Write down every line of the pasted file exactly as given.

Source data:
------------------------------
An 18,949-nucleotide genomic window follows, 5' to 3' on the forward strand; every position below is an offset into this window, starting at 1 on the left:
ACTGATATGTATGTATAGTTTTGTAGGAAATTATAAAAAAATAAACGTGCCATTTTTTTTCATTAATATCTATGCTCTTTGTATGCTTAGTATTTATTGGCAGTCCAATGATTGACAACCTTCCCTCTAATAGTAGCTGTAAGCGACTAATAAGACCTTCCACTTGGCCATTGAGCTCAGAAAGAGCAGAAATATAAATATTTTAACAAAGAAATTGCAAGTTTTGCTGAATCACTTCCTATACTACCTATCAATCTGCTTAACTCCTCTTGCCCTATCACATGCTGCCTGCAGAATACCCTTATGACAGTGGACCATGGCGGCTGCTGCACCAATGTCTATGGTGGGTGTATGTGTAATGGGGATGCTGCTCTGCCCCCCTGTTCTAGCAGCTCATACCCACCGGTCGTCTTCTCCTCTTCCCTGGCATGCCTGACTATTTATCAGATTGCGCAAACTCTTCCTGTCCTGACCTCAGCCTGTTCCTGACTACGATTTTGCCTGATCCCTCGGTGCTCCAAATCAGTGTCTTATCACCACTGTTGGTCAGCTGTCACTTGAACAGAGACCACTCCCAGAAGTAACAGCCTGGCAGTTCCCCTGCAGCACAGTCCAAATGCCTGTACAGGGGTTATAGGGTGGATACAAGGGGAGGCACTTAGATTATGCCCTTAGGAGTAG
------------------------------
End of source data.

An 18,949-nucleotide genomic window follows, 5' to 3' on the forward strand; every position below is an offset into this window, starting at 1 on the left:
ACTGATATGTATGTATAGTTTTGTAGGAAATTATAAAAAAATAAACGTGCCATTTTTTTTCATTAATATCTATGCTCTTTGTATGCTTAGTATTTATTGGCAGTCCAATGATTGACAACCTTCCCTCTAATAGTAGCTGTAAGCGACTAATAAGACCTTCCACTTGGCCATTGAGCTCAGAAAGAGCAGAAATATAAATATTTTAACAAAGAAATTGCAAGTTTTGCTGAATCACTTCCTATACTACCTATCAATCTGCTTAACTCCTCTTGCCCTATCACATGCTGCCTGCAGAATACCCTTATGACAGTGGACCATGGCGGCTGCTGCACCAATGTCTATGGTGGGTGTATGTGTAATGGGGATGCTGCTCTGCCCCCCTGTTCTAGCAGCTCATACCCACCGGTCGTCTTCTCCTCTTCCCTGGCATGCCTGACTATTTATCAGATTGCGCAAACTCTTCCTGTCCTGACCTCAGCCTGTTCCTGACTACGATTTTGCCTGATCCCTCGGTGCTCCAAATCAGTGTCTTATCACCACTGTTGGTCAGCTGTCACTTGAACAGAGACCACTCCCAGAAGTAACAGCCTGGCAGTTCCCCTGCAGCACAGTCCAAATGCCTGTACAGGGGTTATAGGGTGGATACAAGGGGAGGCACTTAGATTATGCCCTTAGGAGTAG